New regulations – new failures

True story. Paternalistic government in Lithuania is eager to fight individual urges to drink and is about to show some tough love for the alcohol consumers.

Regulations on alcohol consumption in Lithuania are already the strictest in the European Union. According to WHO’s (World’s Health Organisation) Global status report on alcohol and health 2014, only less than a third of countries apply restrictions on trading alcohol during some days of the week.

Meanwhile, the majority of countries does not apply any restrictions on alcohol consumption at all. That is why it is impossible to justify Lithuania’s alcohol trading restrictions using EU experience as an example.

It is worth to remember that current alcohol trading restrictions were introduced in 2007 (altered in 2009), but their effectiveness has not been proven yet. According to the data of the Department of Statistics, the latest restrictions have not reduced alcohol consumption.

Despite the statistics, it is clear that we are rebels in the neighborhood when it comes to drinking. But we should not be worried, since our government is determined to take care of our reputation. They are very much keen to fight this eternal battle on alcohol consumption. Soon, this Wednesday, they are going to discuss the following measures[3] :

  • Requirement to sell drinks that have more than 7,5% alcohol in specialized shops. Making stronger alcohol drinks less accessible to individuals. Implementation of this measure more likely of having less impact on decreasing alcohol consumption, but much more likely to have higher impact on smaller businesses.
  • Individuals that are younger than 20 years won’t be allowed not only buy alcohol drinks, but also enter specialized shops. Even though according to current legislation 18 year-old is old enough to work full time, to drive a car, to vote or to get married, that doesn’t make individual old enough to make decisions about alcohol consumption. If that was not enough, an individual that is younger than 20 years will be forced to stand outside while someone of legal drinking age will be buying drinks inside the specialized shop.
  • Stores owners will be required to film their alcohol buyers and keep records of them for half an year. Footage of consumers buying alcohol will also be available to those who will have valuable reason to ask for it. As a result, buying your bottle of wine is going to be so much more criminal from now on.
  • Alcohol consumption will be strictly regulated in variety of cultural events (festivals, public events, exhibitions, theatrical performances, circus and other events). Let’s face it. our alcoholism problems are way too visible in our festivals and fairs. People raising glasses of beer or wine are the sign of illness in our society, that should not be seen in public.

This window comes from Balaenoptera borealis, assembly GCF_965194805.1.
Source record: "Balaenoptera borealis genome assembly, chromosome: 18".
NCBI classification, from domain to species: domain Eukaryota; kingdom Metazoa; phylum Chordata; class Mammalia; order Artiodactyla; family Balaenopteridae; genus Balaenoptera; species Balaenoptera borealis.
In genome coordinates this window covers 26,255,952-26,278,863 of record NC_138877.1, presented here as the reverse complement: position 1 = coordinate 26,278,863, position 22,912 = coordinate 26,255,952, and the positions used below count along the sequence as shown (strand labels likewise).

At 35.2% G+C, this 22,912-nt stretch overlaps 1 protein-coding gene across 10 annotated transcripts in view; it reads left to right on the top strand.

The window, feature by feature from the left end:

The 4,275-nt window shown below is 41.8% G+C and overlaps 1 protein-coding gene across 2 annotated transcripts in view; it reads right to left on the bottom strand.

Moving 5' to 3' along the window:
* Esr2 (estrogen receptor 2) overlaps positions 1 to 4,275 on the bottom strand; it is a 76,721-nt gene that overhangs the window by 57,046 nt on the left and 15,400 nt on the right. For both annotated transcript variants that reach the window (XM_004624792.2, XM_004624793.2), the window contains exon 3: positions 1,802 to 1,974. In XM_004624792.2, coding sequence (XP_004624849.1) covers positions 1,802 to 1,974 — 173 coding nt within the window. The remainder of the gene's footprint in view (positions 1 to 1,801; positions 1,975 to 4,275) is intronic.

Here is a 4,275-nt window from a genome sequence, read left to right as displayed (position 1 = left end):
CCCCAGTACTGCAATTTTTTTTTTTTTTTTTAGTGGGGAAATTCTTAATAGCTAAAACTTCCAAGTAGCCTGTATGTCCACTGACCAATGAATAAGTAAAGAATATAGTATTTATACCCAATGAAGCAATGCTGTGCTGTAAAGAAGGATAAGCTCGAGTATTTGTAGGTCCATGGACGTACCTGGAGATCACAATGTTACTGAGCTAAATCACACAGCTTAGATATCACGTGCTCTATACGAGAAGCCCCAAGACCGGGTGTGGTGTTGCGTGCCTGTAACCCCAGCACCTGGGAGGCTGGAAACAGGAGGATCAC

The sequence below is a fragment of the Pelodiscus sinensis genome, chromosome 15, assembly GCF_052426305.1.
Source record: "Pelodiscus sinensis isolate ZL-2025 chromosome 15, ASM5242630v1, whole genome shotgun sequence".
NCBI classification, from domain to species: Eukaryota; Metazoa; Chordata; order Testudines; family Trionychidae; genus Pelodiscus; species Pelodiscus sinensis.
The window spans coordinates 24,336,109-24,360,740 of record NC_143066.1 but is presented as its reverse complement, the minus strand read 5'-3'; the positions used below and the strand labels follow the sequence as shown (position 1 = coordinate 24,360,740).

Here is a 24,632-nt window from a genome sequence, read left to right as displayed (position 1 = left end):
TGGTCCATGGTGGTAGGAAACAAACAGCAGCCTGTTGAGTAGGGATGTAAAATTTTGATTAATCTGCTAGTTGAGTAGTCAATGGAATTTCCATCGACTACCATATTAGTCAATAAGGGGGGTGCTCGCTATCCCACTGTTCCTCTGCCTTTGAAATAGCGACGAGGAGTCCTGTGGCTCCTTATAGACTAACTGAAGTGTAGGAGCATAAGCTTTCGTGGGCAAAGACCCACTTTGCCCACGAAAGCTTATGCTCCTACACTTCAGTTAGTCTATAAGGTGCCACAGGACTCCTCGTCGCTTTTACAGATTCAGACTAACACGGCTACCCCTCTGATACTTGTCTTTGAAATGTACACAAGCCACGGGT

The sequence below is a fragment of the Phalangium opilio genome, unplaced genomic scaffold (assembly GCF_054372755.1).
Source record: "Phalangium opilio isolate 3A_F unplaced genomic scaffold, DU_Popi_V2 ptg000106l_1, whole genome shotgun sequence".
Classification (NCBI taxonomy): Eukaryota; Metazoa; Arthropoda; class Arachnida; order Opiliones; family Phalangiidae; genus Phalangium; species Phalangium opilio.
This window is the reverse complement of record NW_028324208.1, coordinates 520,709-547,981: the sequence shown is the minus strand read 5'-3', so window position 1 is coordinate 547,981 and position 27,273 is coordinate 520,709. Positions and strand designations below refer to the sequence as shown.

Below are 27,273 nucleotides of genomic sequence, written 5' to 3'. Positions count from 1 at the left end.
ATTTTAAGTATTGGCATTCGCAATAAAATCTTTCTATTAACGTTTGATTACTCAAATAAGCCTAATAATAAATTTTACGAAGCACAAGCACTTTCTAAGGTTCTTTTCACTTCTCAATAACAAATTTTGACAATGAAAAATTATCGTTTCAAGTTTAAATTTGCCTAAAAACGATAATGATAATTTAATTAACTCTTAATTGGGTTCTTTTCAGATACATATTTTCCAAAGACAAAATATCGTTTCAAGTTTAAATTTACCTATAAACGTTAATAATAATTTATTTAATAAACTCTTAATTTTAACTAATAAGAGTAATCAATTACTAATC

But does it mean, that those suggestions are going to be more effective this time? Maybe, government should forbid selling alcohol all together? Or wouldn’t it be better travel back in time to the prohibition days in US and learn from it?

The USA’s prohibition law, ratified in 1920, did not work as expected – alcohol trade has moved to the underground and helped to establish mafia. It did not reduce alcohol consumption as it was expected to do. In fact, even more instances of alcohol poisoning were recorded, caused by substances that were sold as alcohol. Bans in USA not only did not reduce alcohol consumption, but created an illegal alcohol trade, increased crime rate and by far did not made its society sober.

Perhaps, politicians who keep on suggesting regulations should sober up and realize that restrictions are not only going to be ineffective, but they might as well simply waste time and resources by interfering with the liberty of individuals and spending taxpayers’ money in order to fight their imaginary battles.

However, if they truly want to solve alcoholism problem, it might be more useful to familiarize with it in depth and understand how complex this problem actually is. This problem will not be tackled by playing with hours, increasing drinking age census, strengthening regulations on advertising or even building specialized shops with cameras in it.

Instead of attempting to alter the habits of alcohol consumers, it would be more useful to acknowledge that alcoholism is an illness. Therefore, to solve this problem, it is essential to:

  1. Guarantee help and accessibility of information for those who suffer from excessive alcohol consumption. Encourage them to seek medical institutional help. Medical institutions could offer, depending on the progression of the illness, a cognitive behaviour therapy. This therapy can help to identify the reasons, which trigger excessive drinking, and help to gain self-control. In some cases, an accessible medical treatment should be offered.
  2. Encourage people who have alcohol consumption issues to join help groups, anonymous alcoholic clubs and abstinence associations. There they could meet with people, who encounter similar problems, and advise with specialists, who could help to resolve their problems and provide support throughout their treatment.

Bans and control over alcohol consumption will never help to treat alcoholism. It is worth to encourage approach of various associations that promote solving excessive alcohol consumption issues by looking at experience and research and not basing it on prejudice. After all, in case of any illness, people always turn to specialists in order to recover.

Cheers to masterminds in our government and let’s hope they are going to sober up soon enough to realise the bitter truth of drinking.


Roberta Dombrovskytė is the Vilnius Students for Liberty Communication manager, and a Public policy and Management graduate from Mykolas Romeris University, Vilnius, Lithuania.